For indeed, the salvation of God, which is destined to occur after the great lowliness of Israel, which is a phenomenon happening today, in their exile, which has no precedent, as they of blessed memory said (Sanhedrin 98a): “R. Yochanan said: When you see a generation overwhelmed by many troubles as by a river, await him, as it is written, ‘When the enemy shall come in like a flooding river, God’s spirit shall lift up a standard against him;’ this is followed by, ‘And the Redeemer shall come to Zion’ (Yeshayahu 59:19-20).”
Seforno’s tendency is to comfort the people of his generation after the difficult crisis of the Spanish Expulsion. He sees the current period of exile as more arduous than all other periods of exile; the redemption from it is certain.
We may find an additional allusion to the Inquisition and the Spanish Expulsion in his explanation of the verse (Bereishit 33:20), “And he set up an altar, and he called it, ‘God, God of Yisrael,’” which Yaakov states when he comes to Shekhem:
He called Him, the Blessed God, [by the name] “God” in his prayer… This is signified by the name of Yisrael, that the nations of the world cannot compel him to abandon his faith and knowledge of his Creator…
It is clear that Seforno here explains the verse on the basis of his era. It is not logical that Yaakov would request in his prayer that the nations of the world not be able to compel him to change his religion! Apparently, Seforno is referring to the perils familiar to his contemporaries, and on their behalf, he is praying “that the nations of the world cannot compel him to abandon his faith and knowledge of his Creator.”
In another place (Bereishit 11:4-6), Seforno presents the dangers of religious centralization, which may mask a political takeover. It appears that Seforno alludes to the danger of the Christian faith taking over the political sphere, as occurred in his era:
“And a tower with its top in the heavens, and let us make a name for ourselves” — “Let us make a name” refers to idols that would be in the tower. They wanted the entire human race to know of the height of the place and the greatness of its city, in a way that it might be considered the God of Gods for all people, and towards it everyone might turn. The intent of this was that whoever ruled over the city would rule over the entire human race…
Behold, they were one nation in the matter of religion, for all of them would agree to the faith of the Sabians. In this, all of them agreed to the language, “And now it will not be held back from them.”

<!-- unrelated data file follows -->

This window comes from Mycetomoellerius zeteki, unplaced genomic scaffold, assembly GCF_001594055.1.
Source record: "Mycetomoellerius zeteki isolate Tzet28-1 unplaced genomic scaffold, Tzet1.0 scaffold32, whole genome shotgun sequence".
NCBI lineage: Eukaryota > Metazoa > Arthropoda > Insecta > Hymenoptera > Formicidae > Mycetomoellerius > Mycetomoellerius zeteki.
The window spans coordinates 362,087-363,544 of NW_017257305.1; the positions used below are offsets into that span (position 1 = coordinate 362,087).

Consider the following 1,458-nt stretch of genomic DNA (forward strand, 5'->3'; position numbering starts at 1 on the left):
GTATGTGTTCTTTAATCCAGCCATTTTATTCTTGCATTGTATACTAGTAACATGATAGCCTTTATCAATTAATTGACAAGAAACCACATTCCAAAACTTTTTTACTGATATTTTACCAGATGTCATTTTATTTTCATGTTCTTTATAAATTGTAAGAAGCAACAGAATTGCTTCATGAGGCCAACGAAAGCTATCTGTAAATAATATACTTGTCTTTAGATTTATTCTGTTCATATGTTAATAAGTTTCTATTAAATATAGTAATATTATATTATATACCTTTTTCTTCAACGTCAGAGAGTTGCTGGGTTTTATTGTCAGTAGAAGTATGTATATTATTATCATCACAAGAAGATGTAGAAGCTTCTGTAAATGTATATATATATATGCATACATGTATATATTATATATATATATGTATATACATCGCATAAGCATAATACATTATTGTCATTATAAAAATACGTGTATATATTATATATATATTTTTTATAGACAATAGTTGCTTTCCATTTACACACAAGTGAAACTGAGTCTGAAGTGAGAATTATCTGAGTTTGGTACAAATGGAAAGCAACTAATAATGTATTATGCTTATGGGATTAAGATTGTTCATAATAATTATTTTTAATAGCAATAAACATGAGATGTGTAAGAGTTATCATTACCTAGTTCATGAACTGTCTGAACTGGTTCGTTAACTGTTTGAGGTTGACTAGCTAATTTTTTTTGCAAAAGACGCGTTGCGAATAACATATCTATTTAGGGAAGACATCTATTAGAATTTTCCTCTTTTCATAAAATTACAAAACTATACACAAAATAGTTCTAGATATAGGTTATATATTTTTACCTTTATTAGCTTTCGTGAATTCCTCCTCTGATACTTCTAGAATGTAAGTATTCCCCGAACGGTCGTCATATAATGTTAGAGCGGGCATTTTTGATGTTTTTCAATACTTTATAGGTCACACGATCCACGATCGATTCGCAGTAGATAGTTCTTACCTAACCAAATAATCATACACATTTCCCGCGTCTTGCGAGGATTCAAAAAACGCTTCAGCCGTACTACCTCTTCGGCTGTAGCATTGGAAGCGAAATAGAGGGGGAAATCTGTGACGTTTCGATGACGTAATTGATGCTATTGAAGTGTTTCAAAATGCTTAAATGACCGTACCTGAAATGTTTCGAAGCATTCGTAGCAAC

Thus, there is nothing to stop them from realizing their intent that idolatry would be accepted by everyone in the human race, and not one of them would know to turn to the Blessed Creator and to understand that he is the Creator of all. The opposite will happen when there is a dispute about the issue of these foreign gods, for every one of them will consider that there is a God of Gods to whom all of the gods are subservient, and He will arrange their systems and the order of reality, as it says (Malakhi 1:11): “For from the rising of the sun to its setting, my name will be great among the nations.”
In the process of Yaakov’s encounter with Esav after the former returns to the Land of Israel (Bereishit 32:3-33:17), Yaakov expends great effort in order to appease Esav. Seforno praises Yaakov’s subservience to Esav, and he sees in this a symbol of the future: the nation of Israel will be laid low before the nations of the world, and thus it may survive the exile. In his view, in the days of the Second Temple, had the Jewish People been obsequious and kowtowed to Vespasian, instead of rebelling against Roman rule, the Temple would not have been destroyed:
His heart was turned in a moment by Yaakov’s subservience. This is akin to our situation in exile among the sons of Esav, who says at his height, “Who will bring me down to the ground?” (Ovadia 1:3), and he teaches us that we may escape from the reach of his prideful sword by demonstrating subservience and tribute…
Had the brutes of the Second Temple not been so violent, our Temple would not have been destroyed, as R. Yochanan ben Zakkai himself testified… (Seforno, Bereishit 33:4)
The Ramban in his commentary to these verses takes the opposite view, criticizing the subservience of Yaakov: